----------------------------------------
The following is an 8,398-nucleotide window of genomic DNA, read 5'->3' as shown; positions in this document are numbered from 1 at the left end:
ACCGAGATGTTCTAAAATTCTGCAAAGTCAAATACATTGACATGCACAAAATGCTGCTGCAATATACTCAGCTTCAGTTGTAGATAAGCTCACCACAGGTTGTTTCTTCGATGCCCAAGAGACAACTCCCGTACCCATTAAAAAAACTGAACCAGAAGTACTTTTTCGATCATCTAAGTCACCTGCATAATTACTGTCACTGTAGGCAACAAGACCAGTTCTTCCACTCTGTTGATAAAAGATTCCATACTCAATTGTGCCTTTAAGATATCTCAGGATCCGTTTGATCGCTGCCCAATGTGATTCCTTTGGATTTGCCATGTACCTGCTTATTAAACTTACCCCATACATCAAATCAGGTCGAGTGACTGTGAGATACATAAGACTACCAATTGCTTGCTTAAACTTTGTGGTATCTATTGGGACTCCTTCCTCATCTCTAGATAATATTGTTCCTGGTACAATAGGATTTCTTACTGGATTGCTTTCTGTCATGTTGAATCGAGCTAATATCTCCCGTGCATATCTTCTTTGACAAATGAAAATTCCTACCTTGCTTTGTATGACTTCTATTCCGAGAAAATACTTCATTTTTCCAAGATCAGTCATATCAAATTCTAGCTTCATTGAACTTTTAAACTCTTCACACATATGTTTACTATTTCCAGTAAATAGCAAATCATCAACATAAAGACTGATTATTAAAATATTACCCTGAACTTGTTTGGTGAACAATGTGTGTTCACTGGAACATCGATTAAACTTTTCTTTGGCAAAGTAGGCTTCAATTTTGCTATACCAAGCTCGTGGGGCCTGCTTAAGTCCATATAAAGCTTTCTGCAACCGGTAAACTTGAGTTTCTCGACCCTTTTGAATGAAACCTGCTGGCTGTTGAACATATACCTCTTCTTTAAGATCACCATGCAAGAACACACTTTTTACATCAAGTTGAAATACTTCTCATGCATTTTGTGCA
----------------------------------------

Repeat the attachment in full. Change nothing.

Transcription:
The following is an 8,398-nucleotide window of genomic DNA, read 5'->3' as shown; positions in this document are numbered from 1 at the left end:
ACCGAGATGTTCTAAAATTCTGCAAAGTCAAATACATTGACATGCACAAAATGCTGCTGCAATATACTCAGCTTCAGTTGTAGATAAGCTCACCACAGGTTGTTTCTTCGATGCCCAAGAGACAACTCCCGTACCCATTAAAAAAACTGAACCAGAAGTACTTTTTCGATCATCTAAGTCACCTGCATAATTACTGTCACTGTAGGCAACAAGACCAGTTCTTCCACTCTGTTGATAAAAGATTCCATACTCAATTGTGCCTTTAAGATATCTCAGGATCCGTTTGATCGCTGCCCAATGTGATTCCTTTGGATTTGCCATGTACCTGCTTATTAAACTTACCCCATACATCAAATCAGGTCGAGTGACTGTGAGATACATAAGACTACCAATTGCTTGCTTAAACTTTGTGGTATCTATTGGGACTCCTTCCTCATCTCTAGATAATATTGTTCCTGGTACAATAGGATTTCTTACTGGATTGCTTTCTGTCATGTTGAATCGAGCTAATATCTCCCGTGCATATCTTCTTTGACAAATGAAAATTCCTACCTTGCTTTGTATGACTTCTATTCCGAGAAAATACTTCATTTTTCCAAGATCAGTCATATCAAATTCTAGCTTCATTGAACTTTTAAACTCTTCACACATATGTTTACTATTTCCAGTAAATAGCAAATCATCAACATAAAGACTGATTATTAAAATATTACCCTGAACTTGTTTGGTGAACAATGTGTGTTCACTGGAACATCGATTAAACTTTTCTTTGGCAAAGTAGGCTTCAATTTTGCTATACCAAGCTCGTGGGGCCTGCTTAAGTCCATATAAAGCTTTCTGCAACCGGTAAACTTGAGTTTCTCGACCCTTTTGAATGAAACCTGCTGGCTGTTGAACATATACCTCTTCTTTAAGATCACCATGCAAGAACACACTTTTTACATCAAGTTGAAATACTTCTCATGCATTTTGTGCA